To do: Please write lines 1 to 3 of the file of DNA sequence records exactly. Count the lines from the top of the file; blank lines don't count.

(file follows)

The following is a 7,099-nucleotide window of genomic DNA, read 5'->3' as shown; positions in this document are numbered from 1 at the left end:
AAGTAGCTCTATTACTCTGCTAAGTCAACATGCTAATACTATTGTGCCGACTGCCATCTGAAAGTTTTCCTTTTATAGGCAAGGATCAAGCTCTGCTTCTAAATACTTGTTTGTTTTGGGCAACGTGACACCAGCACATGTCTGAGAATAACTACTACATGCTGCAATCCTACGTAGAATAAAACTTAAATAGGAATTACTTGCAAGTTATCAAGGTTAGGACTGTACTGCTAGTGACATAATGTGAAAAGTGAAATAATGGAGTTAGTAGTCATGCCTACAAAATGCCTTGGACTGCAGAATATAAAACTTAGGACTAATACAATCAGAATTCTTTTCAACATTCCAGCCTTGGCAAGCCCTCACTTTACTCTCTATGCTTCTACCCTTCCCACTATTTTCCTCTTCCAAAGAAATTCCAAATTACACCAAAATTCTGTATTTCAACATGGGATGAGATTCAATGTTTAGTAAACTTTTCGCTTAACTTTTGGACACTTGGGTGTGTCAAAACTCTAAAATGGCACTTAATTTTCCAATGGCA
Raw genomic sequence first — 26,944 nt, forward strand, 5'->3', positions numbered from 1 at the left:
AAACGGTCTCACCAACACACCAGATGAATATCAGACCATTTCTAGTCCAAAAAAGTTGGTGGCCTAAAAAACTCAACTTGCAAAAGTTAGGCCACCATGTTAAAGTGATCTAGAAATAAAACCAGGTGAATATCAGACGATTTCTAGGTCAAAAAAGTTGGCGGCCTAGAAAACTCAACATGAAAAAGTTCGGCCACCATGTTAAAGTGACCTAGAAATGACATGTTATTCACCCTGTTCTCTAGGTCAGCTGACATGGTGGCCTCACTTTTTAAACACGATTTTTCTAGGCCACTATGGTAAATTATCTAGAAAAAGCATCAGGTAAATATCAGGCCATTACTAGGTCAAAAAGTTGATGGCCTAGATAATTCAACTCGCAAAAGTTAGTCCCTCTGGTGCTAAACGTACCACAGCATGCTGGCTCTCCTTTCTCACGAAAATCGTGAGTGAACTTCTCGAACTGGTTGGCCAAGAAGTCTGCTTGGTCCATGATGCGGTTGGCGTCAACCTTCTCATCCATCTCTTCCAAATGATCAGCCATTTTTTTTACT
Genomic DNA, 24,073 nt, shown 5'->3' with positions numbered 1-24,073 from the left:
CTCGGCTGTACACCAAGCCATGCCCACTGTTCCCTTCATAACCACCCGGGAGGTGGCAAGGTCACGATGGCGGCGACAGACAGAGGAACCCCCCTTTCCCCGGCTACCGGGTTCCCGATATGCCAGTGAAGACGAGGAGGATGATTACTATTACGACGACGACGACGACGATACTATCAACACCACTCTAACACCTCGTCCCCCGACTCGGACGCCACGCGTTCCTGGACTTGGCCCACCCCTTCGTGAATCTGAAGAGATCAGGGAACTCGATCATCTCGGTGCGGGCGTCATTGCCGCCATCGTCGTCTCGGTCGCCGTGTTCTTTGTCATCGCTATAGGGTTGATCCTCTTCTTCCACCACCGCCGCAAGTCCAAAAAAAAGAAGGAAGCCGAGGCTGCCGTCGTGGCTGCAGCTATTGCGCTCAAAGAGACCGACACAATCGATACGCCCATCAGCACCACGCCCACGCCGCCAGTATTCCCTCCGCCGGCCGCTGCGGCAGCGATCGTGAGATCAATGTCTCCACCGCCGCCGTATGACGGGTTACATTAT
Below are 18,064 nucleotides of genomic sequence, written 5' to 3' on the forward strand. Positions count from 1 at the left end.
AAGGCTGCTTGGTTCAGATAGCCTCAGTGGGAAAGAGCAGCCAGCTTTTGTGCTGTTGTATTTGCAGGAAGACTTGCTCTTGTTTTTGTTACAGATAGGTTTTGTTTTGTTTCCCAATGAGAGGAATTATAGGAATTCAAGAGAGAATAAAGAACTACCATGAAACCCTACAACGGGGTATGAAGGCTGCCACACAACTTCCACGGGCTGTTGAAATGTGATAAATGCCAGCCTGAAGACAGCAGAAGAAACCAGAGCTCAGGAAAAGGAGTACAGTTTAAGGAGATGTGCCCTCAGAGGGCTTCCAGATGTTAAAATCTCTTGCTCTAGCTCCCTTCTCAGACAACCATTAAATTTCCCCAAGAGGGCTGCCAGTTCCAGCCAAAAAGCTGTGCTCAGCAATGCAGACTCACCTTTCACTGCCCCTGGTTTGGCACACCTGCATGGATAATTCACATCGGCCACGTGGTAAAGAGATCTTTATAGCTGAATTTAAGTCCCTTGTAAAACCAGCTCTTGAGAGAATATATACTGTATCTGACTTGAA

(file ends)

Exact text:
The following is a 7,099-nucleotide window of genomic DNA, read 5'->3' as shown; positions in this document are numbered from 1 at the left end:
AAGTAGCTCTATTACTCTGCTAAGTCAACATGCTAATACTATTGTGCCGACTGCCATCTGAAAGTTTTCCTTTTATAGGCAAGGATCAAGCTCTGCTTCTAAATACTTGTTTGTTTTGGGCAACGTGACACCAGCACATGTCTGAGAATAACTACTACATGCTGCAATCCTACGTAGAATAAAACTTAAATAGGAATTACTTGCAAGTTATCAAGGTTAGGACTGTACTGCTAGTGACATAATGTGAAAAGTGAAATAATGGAGTTAGTAGTCATGCCTACAAAATGCCTTGGACTGCAGAATATAAAACTTAGGACTAATACAATCAGAATTCTTTTCAACATTCCAGCCTTGGCAAGCCCTCACTTTACTCTCTATGCTTCTACCCTTCCCACTATTTTCCTCTTCCAAAGAAATTCCAAATTACACCAAAATTCTGTATTTCAACATGGGATGAGATTCAATGTTTAGTAAACTTTTCGCTTAACTTTTGGACACTTGGGTGTGTCAAAACTCTAAAATGGCACTTAATTTTCCAATGGCA
Raw genomic sequence first — 26,944 nt, forward strand, 5'->3', positions numbered from 1 at the left: